In Charlottesville, as elsewhere, craft beer has gone mainstream. What was once a mysterious beverage enjoyed by geeky, bearded, Neanderthals in dark, dingy dives is now everywhere – on the shelves of supermarkets, in convenience stores, and even in refrigerators at gas stations, where we have recently spotted cult favorites like Founders All Day IPA and Lagunitas Sucks Ale.
For more than a decade, Charlottesville’s beer pioneers have been waiting for this boom. Court Square Tavern, South Street Brewery, and Michael’s Bistro all opened long before craft beer was cool. Some of that old guard – e.g. Blue Ridge Brewing and 12th Street Taphouse – couldn’t survive the wait. But, there is no question that the craft beer boom is here.
Evidence abounds. The best family restaurant in town is called “Beer Run,” which can have an hour-long wait for brunch minutes after opening. Breweries along the Nelson 151 attract hundreds of visitors daily, with new ones continuing to open in and around Charlottesville. And, it is virtually impossible for a restaurant to open in Charlottesville, regardless of type, without devoting serious attention to its beer list. Gone are the days when a new restaurant could get by with a few domestics and imports, and leave it at that.
Now, a new entrant is poised to join the fun. In fact, Sedona Taphouse, which plans to open in June on Milmont St., is a direct product of the craft beer boom. Five years ago, its founder, Dennis Barbaro, could hardly be called a hophead. A veteran of restaurant operations, Barbaro had opened 27 restaurants in his career, mostly chains like Chi-Chis, Outback Steakhouse, and Bonefish Grill. As managing partner of a Bonefish Grill in Williamsburg at the time, he recalls being asked one day to add more craft beer to the menu. Barbaro took to his new task immediately. “I became fascinated with the craft beer phenomenon occurring,” Barbaro says.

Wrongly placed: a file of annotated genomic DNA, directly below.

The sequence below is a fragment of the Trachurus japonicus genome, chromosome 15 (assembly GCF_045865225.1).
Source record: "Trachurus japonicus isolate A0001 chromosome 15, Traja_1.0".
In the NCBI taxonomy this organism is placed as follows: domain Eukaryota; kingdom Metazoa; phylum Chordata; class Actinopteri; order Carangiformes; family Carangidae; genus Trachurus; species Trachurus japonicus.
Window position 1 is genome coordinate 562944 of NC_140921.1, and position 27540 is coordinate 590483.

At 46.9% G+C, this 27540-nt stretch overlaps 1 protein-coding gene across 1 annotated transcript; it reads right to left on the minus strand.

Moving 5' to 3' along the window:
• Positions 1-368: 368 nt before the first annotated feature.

After four years of on-the-job training in craft beer at Bonefish Grill, Barbaro opened his first Sedona Taphouse in Midlothian in 2011. Barbaro sought to create a destination that would appeal to more people than just the typical beer geek. Craft beer had gone mainstream, and so could a craft beer restaurant. In particular, Barbaro had in mind one set of potential customers that some beer bars had given short shrift: women. “I wanted a place that would appeal to women equally as much as men,” says Barbaro, “a place that I would like to go and enjoy quality food and awesome beer and also a place that my wife and her friends would feel equally comfortable.”
Barbaro succeeded. Sedona Taphouse has been an enormous success, and a full 50% of customers are women. It has been so successful, in fact, that he is ready to open a second (with more in the works). Asked “Why Charlottesville?,” Barbaro cites his fondness for the city, as well as its proximity to local breweries and wineries. Perhaps most important, though, is the presence of Scott Hutson, longtime Managing Partner of Charlottesville’s Bonefish Grille, who will be a partner in the Charlottesville Sedona Taphouse and will manage day-to-day operations.
So, what can we expect from the new Sedona Taphouse? The best indication may be the old one. While Barbaro expects the Charlottesville outpost to develop a character of its own, the food and drink menus will be very similar to those of the Midlothian original, at least initially. Beer lovers can expect a rotating menu of more than fifty draught beers, and 500 more in the bottle (yes, 500). Sedona Taphouse has already built a presence in the industry that also allows it access to rare beers that are particularly appealing to beer aficionados.
As for the food, Barbaro has spent much of his career in restaurant kitchens, and is responsible for recipes of most menu items, from small plates to entrees. Barbaro’s personal favorites include the Acapulco fish tacos, the wagyu sliders, and the Filet Oscar – a hand-cut filet mignon, wood grilled and served with crabmeat, lemon butter and asparagus. Barbaro also recently hired Executive Chef Jordan Clegger, who most recently ran the kitchen of Richmond’s Mosaic.